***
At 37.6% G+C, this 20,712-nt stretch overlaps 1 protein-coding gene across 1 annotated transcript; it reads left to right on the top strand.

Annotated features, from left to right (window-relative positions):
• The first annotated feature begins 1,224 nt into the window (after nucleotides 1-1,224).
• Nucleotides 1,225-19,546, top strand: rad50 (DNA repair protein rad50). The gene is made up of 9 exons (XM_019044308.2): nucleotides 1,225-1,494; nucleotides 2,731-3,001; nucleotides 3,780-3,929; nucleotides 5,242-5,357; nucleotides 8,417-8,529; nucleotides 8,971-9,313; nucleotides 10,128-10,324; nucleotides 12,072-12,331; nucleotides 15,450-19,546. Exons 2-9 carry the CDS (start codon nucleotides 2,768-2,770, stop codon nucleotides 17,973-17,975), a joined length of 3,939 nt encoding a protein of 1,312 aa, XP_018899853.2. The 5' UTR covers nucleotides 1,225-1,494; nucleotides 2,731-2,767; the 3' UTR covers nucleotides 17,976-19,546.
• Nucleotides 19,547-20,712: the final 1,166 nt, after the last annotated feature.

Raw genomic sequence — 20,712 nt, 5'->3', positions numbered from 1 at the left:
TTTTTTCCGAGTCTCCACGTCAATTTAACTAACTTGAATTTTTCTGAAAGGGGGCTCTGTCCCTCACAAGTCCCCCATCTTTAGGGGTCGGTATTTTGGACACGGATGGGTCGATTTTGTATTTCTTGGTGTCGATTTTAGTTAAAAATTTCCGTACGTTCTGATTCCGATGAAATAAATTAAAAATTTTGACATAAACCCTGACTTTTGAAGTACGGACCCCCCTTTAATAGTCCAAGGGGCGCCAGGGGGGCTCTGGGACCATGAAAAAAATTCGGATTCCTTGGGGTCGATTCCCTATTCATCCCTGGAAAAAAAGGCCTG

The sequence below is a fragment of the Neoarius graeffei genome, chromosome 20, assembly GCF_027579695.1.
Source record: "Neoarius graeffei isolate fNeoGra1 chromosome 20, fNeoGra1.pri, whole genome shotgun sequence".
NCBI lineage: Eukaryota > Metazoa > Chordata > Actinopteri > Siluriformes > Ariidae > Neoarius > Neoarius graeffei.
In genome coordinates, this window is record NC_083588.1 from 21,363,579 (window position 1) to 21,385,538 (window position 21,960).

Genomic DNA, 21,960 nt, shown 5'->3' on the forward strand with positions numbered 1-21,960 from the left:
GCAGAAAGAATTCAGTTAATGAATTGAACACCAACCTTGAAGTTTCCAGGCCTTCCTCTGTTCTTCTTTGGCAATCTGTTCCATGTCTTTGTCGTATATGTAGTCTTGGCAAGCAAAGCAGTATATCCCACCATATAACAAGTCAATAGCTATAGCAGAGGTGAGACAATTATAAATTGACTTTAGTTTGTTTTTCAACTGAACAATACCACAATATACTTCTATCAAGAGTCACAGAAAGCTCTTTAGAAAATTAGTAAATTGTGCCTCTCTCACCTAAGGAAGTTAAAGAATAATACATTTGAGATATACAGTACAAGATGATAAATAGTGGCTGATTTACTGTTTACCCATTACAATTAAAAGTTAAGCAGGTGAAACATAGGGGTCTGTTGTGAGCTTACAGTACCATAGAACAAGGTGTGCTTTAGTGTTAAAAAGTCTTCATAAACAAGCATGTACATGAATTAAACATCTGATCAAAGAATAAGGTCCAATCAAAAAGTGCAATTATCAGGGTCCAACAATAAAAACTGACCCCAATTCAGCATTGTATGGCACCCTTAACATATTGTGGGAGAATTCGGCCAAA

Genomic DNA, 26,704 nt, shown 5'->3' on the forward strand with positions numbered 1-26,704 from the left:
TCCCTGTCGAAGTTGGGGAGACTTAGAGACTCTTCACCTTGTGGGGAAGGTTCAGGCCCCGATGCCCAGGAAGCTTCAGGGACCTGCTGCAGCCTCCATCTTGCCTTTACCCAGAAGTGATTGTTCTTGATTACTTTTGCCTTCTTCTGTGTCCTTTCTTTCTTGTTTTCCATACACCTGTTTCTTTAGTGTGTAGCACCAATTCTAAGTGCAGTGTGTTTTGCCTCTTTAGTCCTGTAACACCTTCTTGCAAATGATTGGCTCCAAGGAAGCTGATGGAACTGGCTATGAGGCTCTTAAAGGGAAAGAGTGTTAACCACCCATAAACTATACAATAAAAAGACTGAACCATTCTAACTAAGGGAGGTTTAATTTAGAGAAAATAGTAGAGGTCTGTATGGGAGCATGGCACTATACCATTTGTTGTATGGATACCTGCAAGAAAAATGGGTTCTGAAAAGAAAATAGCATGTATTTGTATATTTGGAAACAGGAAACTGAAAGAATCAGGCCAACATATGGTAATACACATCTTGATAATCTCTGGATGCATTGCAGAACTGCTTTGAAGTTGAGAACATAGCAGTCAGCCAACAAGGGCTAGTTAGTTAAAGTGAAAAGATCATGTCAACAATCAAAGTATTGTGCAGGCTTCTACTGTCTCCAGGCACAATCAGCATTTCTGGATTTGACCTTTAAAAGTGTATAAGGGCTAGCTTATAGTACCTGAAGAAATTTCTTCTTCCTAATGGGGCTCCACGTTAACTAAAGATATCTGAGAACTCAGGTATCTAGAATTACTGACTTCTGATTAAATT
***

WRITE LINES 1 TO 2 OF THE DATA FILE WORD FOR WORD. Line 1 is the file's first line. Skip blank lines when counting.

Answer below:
At 37.6% G+C, this 20,712-nt stretch overlaps 1 protein-coding gene across 1 annotated transcript; it reads left to right on the top strand.

Annotated features, from left to right (window-relative positions):